Who Was Stephen King's Inspiration for His 'Under the Dome' Villain?

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If the villain of "Under the Dome," which premiered to an audience of 13.14 million viewers making it the most-watched summer drama on any network since 1992, seems familiar, it's because he's based on former Vice President Dick Cheney.

When Stephen King wrote his novel, which has been adapted into a CBS series, he was inspired by the politics of the 21st century's first decade. The liberal writer wanted "Under the Dome" to be a critique of President George W. Bush's administration.

The story is set in a small town called Chester Mills which is inexplicably cut off from the rest of the world by an invisible dome. The trapped residents struggle with food shortages, communication problems, and political squabbling. A shady, self-serving used car salesman, Big Jim Rennie (Dean Norris of "Breaking Bad"), becomes the de facto leader.

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When the dome appears, Big Jim immediately uses the chaotic aftermath to his advantage.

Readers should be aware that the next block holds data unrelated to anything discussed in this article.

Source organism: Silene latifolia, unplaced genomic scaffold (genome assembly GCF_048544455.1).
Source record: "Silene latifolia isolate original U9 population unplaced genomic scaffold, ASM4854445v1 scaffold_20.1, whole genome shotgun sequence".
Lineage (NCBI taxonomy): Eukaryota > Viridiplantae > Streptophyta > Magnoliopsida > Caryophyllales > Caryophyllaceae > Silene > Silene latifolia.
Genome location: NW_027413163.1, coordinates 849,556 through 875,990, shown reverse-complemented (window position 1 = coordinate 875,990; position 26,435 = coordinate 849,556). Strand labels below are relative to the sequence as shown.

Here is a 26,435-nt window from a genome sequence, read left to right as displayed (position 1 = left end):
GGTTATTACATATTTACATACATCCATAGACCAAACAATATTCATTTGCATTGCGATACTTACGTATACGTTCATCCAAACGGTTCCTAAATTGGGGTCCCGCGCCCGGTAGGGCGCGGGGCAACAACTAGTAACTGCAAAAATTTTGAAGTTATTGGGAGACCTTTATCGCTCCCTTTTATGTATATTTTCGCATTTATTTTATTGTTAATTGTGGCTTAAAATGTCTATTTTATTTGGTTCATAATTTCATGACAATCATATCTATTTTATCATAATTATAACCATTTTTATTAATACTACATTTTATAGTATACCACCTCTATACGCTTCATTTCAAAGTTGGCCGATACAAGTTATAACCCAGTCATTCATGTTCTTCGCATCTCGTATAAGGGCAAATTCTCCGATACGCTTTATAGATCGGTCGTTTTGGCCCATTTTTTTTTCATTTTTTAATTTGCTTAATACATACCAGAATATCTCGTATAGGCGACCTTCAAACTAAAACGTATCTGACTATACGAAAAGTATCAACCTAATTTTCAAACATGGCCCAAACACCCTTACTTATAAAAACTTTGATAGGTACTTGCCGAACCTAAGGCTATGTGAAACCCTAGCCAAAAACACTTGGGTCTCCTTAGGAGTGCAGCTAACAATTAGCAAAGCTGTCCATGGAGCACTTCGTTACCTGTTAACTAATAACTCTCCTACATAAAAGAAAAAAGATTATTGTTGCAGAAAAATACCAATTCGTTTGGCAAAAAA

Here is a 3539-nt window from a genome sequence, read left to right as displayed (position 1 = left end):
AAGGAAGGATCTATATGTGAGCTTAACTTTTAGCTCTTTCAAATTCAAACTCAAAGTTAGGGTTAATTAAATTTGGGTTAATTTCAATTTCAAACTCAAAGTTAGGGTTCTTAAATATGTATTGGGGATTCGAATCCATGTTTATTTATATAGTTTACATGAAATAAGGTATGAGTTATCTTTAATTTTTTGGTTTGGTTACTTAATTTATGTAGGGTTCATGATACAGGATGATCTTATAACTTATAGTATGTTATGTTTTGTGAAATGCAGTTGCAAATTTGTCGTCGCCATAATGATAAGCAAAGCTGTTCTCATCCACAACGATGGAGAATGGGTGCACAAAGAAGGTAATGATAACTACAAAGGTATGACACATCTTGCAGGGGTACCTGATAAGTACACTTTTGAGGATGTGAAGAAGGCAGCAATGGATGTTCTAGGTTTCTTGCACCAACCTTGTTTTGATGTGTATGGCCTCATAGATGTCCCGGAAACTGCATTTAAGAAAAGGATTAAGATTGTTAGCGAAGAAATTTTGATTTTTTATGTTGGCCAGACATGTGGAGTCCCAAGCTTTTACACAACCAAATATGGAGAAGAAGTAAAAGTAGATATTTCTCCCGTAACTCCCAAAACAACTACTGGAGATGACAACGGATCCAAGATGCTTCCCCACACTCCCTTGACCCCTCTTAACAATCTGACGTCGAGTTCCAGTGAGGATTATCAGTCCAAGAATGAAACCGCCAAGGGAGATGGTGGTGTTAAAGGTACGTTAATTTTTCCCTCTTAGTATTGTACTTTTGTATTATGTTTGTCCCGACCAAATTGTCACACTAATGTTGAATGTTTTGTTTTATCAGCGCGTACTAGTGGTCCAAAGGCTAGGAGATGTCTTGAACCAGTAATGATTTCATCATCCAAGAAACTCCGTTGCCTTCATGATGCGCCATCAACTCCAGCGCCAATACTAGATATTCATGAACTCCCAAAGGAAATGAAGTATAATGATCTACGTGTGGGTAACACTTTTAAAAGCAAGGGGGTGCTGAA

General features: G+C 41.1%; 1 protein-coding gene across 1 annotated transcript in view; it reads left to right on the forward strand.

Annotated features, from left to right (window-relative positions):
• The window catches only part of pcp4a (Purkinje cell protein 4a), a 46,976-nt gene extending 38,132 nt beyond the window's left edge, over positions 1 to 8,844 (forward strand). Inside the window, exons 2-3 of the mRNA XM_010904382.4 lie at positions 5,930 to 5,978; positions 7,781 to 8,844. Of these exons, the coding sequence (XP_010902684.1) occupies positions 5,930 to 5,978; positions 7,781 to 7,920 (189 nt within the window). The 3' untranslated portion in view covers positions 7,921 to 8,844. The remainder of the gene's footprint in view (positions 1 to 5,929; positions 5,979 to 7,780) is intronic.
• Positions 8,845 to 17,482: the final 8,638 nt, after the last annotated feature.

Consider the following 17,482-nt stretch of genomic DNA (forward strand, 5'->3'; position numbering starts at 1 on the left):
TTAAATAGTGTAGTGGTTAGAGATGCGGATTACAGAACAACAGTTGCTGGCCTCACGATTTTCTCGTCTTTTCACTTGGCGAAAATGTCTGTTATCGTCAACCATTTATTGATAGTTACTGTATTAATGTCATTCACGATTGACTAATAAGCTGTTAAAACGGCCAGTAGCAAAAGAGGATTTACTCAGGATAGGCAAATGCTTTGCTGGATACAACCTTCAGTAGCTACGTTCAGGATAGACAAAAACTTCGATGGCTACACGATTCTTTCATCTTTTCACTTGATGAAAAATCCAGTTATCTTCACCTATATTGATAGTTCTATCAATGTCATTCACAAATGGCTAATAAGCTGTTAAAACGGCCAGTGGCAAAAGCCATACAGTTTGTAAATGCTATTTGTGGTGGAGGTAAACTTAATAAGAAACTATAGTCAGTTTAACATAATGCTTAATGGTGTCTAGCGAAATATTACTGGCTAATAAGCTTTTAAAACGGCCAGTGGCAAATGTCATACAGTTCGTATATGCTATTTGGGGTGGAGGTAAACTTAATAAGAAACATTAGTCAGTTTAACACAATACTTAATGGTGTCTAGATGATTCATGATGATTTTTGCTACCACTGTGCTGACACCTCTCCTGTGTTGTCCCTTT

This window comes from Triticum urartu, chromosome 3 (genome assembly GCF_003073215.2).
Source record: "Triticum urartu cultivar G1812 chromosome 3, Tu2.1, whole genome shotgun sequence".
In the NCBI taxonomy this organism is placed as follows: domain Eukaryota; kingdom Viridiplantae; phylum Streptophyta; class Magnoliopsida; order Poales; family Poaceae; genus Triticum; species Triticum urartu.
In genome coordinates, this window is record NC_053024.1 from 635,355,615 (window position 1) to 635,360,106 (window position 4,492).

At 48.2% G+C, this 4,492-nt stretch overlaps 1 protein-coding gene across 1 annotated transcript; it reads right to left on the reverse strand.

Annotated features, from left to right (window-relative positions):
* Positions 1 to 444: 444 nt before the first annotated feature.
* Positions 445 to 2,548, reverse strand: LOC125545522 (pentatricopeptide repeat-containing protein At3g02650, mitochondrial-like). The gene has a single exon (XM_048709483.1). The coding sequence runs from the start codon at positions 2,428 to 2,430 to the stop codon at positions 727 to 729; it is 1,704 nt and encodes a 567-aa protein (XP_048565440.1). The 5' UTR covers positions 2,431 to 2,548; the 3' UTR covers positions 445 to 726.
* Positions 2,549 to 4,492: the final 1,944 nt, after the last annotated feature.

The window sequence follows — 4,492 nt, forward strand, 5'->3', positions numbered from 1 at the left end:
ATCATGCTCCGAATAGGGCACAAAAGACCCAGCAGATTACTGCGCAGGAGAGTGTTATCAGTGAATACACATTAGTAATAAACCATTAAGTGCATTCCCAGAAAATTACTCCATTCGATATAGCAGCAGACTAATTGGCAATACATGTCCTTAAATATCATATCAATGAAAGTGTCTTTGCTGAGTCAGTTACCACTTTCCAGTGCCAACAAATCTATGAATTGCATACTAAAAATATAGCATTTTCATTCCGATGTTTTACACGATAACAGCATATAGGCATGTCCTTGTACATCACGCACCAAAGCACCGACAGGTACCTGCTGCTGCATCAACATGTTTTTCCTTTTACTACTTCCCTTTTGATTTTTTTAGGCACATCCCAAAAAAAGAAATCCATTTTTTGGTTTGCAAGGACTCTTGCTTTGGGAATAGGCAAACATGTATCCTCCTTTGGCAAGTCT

"He slowly starts to realize how he can take the reins and what that power can give him," Norris told USA Today. "This is the chance for him to be the boss. And everybody else who can have a power check on him is outside the dome."

Norris revealed, "Stephen King whispered in my ear, 'You're Dick Cheney. That's who you are.'"

Yep, Big Jim is Cheney in King's view.

"I enjoyed taking the Bush-Cheney dynamic and shrinking it to the small-town level," King told the New York Times Book Review. "The last administration interested me because of the aura of fundamentalist religion that surrounded it and the rather amazing incompetency of those top two guys. I thought there was something blackly humorous in it."

Missed the premiere? Catch up with this recap:

"Under the Dome" airs Mondays at 10 PM on CBS.